The reality is that most of these criticisms appear to come from people who have never ridden on Amtrak. My wish would be that they give one of Amtrak's long-distance trains a try ... the northbound Coast Starlight out of Los Angeles would be a great way to start. They can relax in the parlor car during a wine tasting. Have a steak for dinner in the dining car. Look out the left side of the train the next morning for a fabulous view of Mount Shasta. And sit on the right side after lunch for a continuing vista of lakes and valleys as the train follows a single track through the Cascades on the way into Seattle. Is there a better way to travel ... or to see America? Not in my book!

Friday, February 19, 2010

Shopping carts? Good Heavens! What Next?


I received a report the other day from a fellow NARP* board member hailing from California that’s worth sharing.

“There are growing threats to both passenger and freight rail safety from shopping carts. That's right, shopping carts! The current hazards have come mostly from a shopping center in Herndon, just north of Fresno, but other locales have seen shopping carts on the tracks. As yet damage to the trains has been light to moderate and delays brief, but Amtrak's General Superintendent, Southwest Division, Joe Yannuzzi explains that under the right circumstances a serious derailment can occur ...”

Nothing specific mentioned about how or why this latest problem is occurring, but I suppose vandalism is the most probable answer.


The trains in question are the San Joaquins, which run from Sacramento and Oakland south through Fresno to Bakersfield. Ridership on those trains has continued to increase over the last couple of years despite the lousy economy.

By the way, it’s not commonly recognized outside of California, but there is quite an extensive transportation system running throughout that state, with heavy emphasis on rail, supplemented with connecting buses. Most of it is operated by Amtrak with subsidies from the state.

*National Association of Railroad Passengers

Thursday, February 18, 2010

What Is It About Today That's So Special?

Today is the day that pitchers and catchers report to the Red Sox spring training complex in Fort Myers, Florida.

You'll forgive me if today I digress from thoughts of trains and railroads and transportation for today. Baseball fans, and especially those of us who follow the Boston Red Sox, have been waiting for this day for three long months.

Today it all begins again. And there is nothing else like it ... nothing else that even comes close to the start of Spring Training. I've spent an embarassing amount of time already today on the web sites of the Boston Globe and the Boston Herald and the Soxaholic (my very favorite sports blogger). In fact, I'm heading back there right now. Who knows? There may be some new development! And there are only 45 days until Opening Day at Fenway Park.

Monday, February 15, 2010

How Do I Love Thee, Train? Let Me Count the Ways.

It’s a sad fact that transportation infrastructure in this country has not kept pace with the population. Catching up will take money, and a lot of it, but the real question is, where will the money go?

If the decision-makers get it right, a lot – maybe even the lion’s share – will go to Amtrak and to America's high-speed rail initiatives.

Time is money, right? More rail options for commuters, will reduce the time drivers spend on the road going to work. More high-speed trains running between major cities up to 400 miles apart will dramatically reduce the number of flights, not to mention the time you might now be spending waiting in long lines to take off.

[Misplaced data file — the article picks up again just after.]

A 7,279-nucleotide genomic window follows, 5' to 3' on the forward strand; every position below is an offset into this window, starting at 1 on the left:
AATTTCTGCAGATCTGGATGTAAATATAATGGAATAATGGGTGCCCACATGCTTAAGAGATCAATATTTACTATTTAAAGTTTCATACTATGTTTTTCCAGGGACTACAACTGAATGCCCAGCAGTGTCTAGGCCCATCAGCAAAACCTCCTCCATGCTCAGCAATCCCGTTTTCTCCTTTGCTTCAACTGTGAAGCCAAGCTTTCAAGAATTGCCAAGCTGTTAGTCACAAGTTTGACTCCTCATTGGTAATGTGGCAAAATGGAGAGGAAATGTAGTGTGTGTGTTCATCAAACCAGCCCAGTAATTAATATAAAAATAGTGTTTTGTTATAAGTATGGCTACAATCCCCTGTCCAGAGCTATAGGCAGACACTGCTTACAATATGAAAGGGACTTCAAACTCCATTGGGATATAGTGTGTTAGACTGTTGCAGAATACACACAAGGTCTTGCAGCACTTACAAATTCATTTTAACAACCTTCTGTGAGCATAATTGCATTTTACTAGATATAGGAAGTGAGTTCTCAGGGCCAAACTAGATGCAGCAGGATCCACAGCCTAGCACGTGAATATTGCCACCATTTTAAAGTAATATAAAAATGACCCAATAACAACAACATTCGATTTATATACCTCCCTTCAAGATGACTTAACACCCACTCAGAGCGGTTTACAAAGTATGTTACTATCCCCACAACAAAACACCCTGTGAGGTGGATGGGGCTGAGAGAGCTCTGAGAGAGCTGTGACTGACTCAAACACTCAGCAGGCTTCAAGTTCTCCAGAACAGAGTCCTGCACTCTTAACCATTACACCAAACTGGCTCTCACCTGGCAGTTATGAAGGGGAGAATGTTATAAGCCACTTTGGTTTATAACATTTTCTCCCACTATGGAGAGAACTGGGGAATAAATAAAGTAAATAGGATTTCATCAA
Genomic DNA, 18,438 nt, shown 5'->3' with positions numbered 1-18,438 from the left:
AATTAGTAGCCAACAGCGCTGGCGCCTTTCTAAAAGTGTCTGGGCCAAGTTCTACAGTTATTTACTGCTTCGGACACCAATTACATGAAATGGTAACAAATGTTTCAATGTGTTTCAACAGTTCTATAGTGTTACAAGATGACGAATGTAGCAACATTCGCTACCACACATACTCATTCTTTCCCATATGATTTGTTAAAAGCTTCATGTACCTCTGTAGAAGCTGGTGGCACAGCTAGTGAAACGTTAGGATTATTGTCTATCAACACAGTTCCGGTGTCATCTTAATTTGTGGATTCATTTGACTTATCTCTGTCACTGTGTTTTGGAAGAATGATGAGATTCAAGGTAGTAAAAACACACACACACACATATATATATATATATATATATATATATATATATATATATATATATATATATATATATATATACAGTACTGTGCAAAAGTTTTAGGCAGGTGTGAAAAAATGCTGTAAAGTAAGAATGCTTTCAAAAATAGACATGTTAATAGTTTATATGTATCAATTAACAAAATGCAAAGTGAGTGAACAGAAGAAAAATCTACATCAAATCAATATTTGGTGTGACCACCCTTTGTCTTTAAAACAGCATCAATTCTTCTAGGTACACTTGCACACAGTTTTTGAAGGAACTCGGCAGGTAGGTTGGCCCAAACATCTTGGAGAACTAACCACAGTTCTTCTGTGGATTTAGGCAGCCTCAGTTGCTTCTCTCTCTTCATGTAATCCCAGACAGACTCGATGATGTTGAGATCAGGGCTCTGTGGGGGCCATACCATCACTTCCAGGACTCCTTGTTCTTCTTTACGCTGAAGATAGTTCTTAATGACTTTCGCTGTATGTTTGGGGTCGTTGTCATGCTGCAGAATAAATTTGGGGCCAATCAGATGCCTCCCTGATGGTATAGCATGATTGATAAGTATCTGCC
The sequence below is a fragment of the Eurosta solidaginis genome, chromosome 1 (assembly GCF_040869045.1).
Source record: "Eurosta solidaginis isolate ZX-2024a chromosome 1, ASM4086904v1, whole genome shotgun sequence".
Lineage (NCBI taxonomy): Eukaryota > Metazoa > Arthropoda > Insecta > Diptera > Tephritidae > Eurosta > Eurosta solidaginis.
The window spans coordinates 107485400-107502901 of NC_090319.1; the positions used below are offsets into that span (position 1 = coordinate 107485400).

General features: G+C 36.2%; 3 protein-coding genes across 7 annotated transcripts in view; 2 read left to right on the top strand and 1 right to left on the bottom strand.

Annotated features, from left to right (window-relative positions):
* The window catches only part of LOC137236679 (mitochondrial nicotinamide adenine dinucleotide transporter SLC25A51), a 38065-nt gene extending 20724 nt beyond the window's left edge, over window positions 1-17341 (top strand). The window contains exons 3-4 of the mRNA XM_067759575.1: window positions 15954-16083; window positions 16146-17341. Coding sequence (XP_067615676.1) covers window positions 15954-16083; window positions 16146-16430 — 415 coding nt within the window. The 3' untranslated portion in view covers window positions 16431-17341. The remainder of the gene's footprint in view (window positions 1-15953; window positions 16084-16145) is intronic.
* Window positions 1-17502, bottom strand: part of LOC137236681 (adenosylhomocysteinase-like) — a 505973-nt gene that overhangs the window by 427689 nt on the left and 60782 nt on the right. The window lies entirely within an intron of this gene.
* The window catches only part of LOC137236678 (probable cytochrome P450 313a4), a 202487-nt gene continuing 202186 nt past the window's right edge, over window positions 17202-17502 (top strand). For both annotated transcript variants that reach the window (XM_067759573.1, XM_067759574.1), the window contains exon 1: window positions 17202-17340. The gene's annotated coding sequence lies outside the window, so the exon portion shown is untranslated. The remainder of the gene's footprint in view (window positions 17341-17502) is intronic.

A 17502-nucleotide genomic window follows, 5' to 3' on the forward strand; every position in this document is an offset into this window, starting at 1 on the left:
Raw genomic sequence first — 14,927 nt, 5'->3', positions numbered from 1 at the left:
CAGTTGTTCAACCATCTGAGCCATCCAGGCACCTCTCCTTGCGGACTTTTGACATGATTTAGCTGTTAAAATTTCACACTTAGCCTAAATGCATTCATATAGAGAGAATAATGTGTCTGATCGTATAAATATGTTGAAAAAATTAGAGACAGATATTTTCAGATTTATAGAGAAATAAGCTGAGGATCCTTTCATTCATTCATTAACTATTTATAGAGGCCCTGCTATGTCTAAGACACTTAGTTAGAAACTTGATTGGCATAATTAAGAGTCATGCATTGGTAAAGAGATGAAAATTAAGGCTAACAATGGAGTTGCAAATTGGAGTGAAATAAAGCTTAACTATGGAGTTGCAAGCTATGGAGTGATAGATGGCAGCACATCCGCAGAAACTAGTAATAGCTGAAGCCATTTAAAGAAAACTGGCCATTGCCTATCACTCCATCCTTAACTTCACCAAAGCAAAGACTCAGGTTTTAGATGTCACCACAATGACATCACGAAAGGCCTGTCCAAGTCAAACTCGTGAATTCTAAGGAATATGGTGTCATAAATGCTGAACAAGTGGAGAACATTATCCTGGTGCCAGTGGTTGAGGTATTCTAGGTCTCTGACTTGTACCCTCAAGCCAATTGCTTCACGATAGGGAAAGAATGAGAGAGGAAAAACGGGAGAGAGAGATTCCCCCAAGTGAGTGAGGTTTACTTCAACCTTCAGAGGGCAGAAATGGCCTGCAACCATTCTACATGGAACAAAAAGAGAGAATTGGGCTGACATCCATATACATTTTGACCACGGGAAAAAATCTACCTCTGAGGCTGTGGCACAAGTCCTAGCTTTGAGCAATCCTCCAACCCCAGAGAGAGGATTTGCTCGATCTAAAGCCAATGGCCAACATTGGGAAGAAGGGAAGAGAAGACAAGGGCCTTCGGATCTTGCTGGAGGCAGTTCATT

We’ll import less crude oil. Figured on a per passenger basis, an Amtrak train uses almost 25 percent less fuel than a jet plane and half as much as someone in a full-size car.

Jobs, jobs, jobs. The knee-jerk opponents to rail moan about the cost of building a high-speed rail system. But the best estimates say that more than a million and a half jobs will be created in the manufacturing sector … and that’s where they’re needed the most.

Comfort and convenience. Big, wide seats, legroom, decent food available, and you can get on and off a train smack in the heart of major cities instead of finding yourself at an airport and a $50 cab ride from where you want to be.
For more of this, and in greater detail, check out the research available at U.S. PIRG, the Public Interest Research Groups.

Saturday, February 13, 2010

So … America ... Are You Tired of Winter Yet?

Folks on the Big Island of Hawaii stepped outside this morning and looked up at the peak of Mauna Kea, topping off at 13,803 feet above sea level.

Nope … no snow … and than makes Hawaii the only state in the entire bloomin’ nation that has no snow today.

Some folks lament the fact that we have missed the chance for a perfect 50-out-of-50. Not me. One of the reasons I came to Hawaii from Connecticut almost 48 years ago was because I never, ever, wanted to shovel snow again.

As the crow flies, Mauna Kea is about 110 miles from my home here on Maui, and that’s close enough. (It's 74 degrees here at the moment. I just checked.)

Thursday, February 11, 2010

Three Cheers! Real China Is Back!

Some years ago, following another financial squeeze applied by the anti-rail Bush Administration, Amtrak was forced into another round of cost-cutting. To eliminate one food service employee from the dining car staff on every long-distance train -- the person who washed most of the dishes -- Amtrak stopped using real china and substituted disposable plastic plates. Dining car meals are just not as enjoyable if your used salad bowls and plates and cups and saucers end up being shoved into large plastic trash bags. It’s also a lousy environmental example, too.

But all that, I am delighted to say, is changing.

Amtrak is now using real china in dining cars on the Empire Builder, running daily between Chicago and Seattle/Portland. And Amtrak’s Chief of Product Development, Brian Rosenwald, has just announced that real china has returned to the Coast Starlight, with daily service between Seattle and Los Angeles. Furthermore, Amtrak is looking for ways to improve service on five other long-distance routes.